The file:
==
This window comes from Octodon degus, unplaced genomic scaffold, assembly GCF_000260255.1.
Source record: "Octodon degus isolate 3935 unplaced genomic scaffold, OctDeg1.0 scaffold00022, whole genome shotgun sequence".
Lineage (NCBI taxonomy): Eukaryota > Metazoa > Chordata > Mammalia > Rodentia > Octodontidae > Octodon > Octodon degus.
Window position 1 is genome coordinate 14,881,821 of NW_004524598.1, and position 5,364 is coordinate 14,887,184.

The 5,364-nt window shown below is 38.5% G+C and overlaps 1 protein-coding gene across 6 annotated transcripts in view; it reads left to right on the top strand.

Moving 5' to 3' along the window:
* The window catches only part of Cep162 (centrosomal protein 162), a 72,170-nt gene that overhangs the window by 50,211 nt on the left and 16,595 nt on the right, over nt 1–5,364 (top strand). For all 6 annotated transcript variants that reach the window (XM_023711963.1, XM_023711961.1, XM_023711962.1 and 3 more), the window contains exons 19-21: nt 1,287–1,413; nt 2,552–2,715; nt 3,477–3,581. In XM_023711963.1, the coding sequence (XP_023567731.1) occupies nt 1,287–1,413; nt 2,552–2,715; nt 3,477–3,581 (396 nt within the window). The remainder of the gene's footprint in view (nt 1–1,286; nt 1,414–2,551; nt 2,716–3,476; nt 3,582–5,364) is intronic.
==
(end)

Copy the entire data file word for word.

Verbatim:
This window comes from Octodon degus, unplaced genomic scaffold, assembly GCF_000260255.1.
Source record: "Octodon degus isolate 3935 unplaced genomic scaffold, OctDeg1.0 scaffold00022, whole genome shotgun sequence".
Lineage (NCBI taxonomy): Eukaryota > Metazoa > Chordata > Mammalia > Rodentia > Octodontidae > Octodon > Octodon degus.
Window position 1 is genome coordinate 14,881,821 of NW_004524598.1, and position 5,364 is coordinate 14,887,184.

The 5,364-nt window shown below is 38.5% G+C and overlaps 1 protein-coding gene across 6 annotated transcripts in view; it reads left to right on the top strand.

Moving 5' to 3' along the window:
* The window catches only part of Cep162 (centrosomal protein 162), a 72,170-nt gene that overhangs the window by 50,211 nt on the left and 16,595 nt on the right, over nt 1–5,364 (top strand). For all 6 annotated transcript variants that reach the window (XM_023711963.1, XM_023711961.1, XM_023711962.1 and 3 more), the window contains exons 19-21: nt 1,287–1,413; nt 2,552–2,715; nt 3,477–3,581. In XM_023711963.1, the coding sequence (XP_023567731.1) occupies nt 1,287–1,413; nt 2,552–2,715; nt 3,477–3,581 (396 nt within the window). The remainder of the gene's footprint in view (nt 1–1,286; nt 1,414–2,551; nt 2,716–3,476; nt 3,582–5,364) is intronic.